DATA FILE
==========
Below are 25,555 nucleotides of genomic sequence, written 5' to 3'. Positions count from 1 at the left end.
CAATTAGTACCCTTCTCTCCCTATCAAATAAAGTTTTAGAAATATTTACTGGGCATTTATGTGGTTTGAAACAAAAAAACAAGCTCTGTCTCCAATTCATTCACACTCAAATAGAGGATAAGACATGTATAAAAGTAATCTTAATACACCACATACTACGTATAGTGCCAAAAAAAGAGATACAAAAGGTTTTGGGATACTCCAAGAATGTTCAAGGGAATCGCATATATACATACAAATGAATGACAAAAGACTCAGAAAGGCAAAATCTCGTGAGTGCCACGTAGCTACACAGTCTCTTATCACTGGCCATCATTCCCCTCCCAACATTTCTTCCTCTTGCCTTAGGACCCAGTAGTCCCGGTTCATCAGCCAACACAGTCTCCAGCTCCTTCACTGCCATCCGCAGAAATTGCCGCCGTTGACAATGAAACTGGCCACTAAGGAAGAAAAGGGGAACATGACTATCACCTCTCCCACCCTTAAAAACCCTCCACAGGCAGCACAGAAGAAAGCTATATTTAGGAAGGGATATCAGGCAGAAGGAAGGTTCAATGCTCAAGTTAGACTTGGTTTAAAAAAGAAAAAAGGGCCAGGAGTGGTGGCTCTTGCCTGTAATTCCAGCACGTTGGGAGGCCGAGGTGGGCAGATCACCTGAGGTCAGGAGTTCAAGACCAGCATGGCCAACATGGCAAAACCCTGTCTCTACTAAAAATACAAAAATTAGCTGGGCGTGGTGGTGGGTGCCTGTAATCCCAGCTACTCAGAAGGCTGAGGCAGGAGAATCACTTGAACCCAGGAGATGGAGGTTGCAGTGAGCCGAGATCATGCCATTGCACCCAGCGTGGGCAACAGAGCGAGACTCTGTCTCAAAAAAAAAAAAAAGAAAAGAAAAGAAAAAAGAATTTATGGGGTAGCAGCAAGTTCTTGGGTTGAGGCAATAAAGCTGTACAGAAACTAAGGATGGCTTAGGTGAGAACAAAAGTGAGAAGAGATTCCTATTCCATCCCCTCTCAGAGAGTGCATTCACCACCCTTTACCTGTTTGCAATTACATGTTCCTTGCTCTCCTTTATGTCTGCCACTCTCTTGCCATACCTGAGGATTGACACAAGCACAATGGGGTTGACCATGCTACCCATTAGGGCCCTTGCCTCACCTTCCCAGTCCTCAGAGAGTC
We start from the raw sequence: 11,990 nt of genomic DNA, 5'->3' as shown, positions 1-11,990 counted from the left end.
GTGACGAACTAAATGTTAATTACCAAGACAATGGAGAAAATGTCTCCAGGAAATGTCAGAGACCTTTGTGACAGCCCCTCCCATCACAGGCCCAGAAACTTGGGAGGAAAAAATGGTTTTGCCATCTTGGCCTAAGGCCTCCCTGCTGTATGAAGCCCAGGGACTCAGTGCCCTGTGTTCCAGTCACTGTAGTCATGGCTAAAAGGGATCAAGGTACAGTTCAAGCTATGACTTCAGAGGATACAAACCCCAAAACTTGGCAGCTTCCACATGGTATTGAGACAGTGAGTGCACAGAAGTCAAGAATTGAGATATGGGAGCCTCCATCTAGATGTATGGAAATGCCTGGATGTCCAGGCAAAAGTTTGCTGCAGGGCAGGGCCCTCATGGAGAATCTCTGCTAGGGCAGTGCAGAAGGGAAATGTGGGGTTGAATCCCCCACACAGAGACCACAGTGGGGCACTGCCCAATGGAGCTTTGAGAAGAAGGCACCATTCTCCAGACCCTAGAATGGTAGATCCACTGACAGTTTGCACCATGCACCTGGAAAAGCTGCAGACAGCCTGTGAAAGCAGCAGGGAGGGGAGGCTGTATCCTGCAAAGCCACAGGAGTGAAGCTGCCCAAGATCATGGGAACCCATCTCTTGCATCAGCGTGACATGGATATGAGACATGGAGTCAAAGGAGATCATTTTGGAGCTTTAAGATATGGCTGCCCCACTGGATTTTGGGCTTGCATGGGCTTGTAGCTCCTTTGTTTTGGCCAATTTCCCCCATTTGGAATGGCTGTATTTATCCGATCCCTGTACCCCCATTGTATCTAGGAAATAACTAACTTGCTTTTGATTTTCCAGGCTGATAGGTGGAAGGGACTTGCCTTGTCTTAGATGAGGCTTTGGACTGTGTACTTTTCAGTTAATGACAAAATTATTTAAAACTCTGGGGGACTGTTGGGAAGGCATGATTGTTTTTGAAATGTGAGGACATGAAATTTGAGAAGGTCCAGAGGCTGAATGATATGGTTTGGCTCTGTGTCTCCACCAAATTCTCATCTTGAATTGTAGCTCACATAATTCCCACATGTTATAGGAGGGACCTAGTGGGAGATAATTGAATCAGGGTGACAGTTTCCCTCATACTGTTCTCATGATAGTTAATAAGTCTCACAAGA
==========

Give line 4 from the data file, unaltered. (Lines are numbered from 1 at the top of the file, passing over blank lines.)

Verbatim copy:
GTGACGAACTAAATGTTAATTACCAAGACAATGGAGAAAATGTCTCCAGGAAATGTCAGAGACCTTTGTGACAGCCCCTCCCATCACAGGCCCAGAAACTTGGGAGGAAAAAATGGTTTTGCCATCTTGGCCTAAGGCCTCCCTGCTGTATGAAGCCCAGGGACTCAGTGCCCTGTGTTCCAGTCACTGTAGTCATGGCTAAAAGGGATCAAGGTACAGTTCAAGCTATGACTTCAGAGGATACAAACCCCAAAACTTGGCAGCTTCCACATGGTATTGAGACAGTGAGTGCACAGAAGTCAAGAATTGAGATATGGGAGCCTCCATCTAGATGTATGGAAATGCCTGGATGTCCAGGCAAAAGTTTGCTGCAGGGCAGGGCCCTCATGGAGAATCTCTGCTAGGGCAGTGCAGAAGGGAAATGTGGGGTTGAATCCCCCACACAGAGACCACAGTGGGGCACTGCCCAATGGAGCTTTGAGAAGAAGGCACCATTCTCCAGACCCTAGAATGGTAGATCCACTGACAGTTTGCACCATGCACCTGGAAAAGCTGCAGACAGCCTGTGAAAGCAGCAGGGAGGGGAGGCTGTATCCTGCAAAGCCACAGGAGTGAAGCTGCCCAAGATCATGGGAACCCATCTCTTGCATCAGCGTGACATGGATATGAGACATGGAGTCAAAGGAGATCATTTTGGAGCTTTAAGATATGGCTGCCCCACTGGATTTTGGGCTTGCATGGGCTTGTAGCTCCTTTGTTTTGGCCAATTTCCCCCATTTGGAATGGCTGTATTTATCCGATCCCTGTACCCCCATTGTATCTAGGAAATAACTAACTTGCTTTTGATTTTCCAGGCTGATAGGTGGAAGGGACTTGCCTTGTCTTAGATGAGGCTTTGGACTGTGTACTTTTCAGTTAATGACAAAATTATTTAAAACTCTGGGGGACTGTTGGGAAGGCATGATTGTTTTTGAAATGTGAGGACATGAAATTTGAGAAGGTCCAGAGGCTGAATGATATGGTTTGGCTCTGTGTCTCCACCAAATTCTCATCTTGAATTGTAGCTCACATAATTCCCACATGTTATAGGAGGGACCTAGTGGGAGATAATTGAATCAGGGTGACAGTTTCCCTCATACTGTTCTCATGATAGTTAATAAGTCTCACAAGA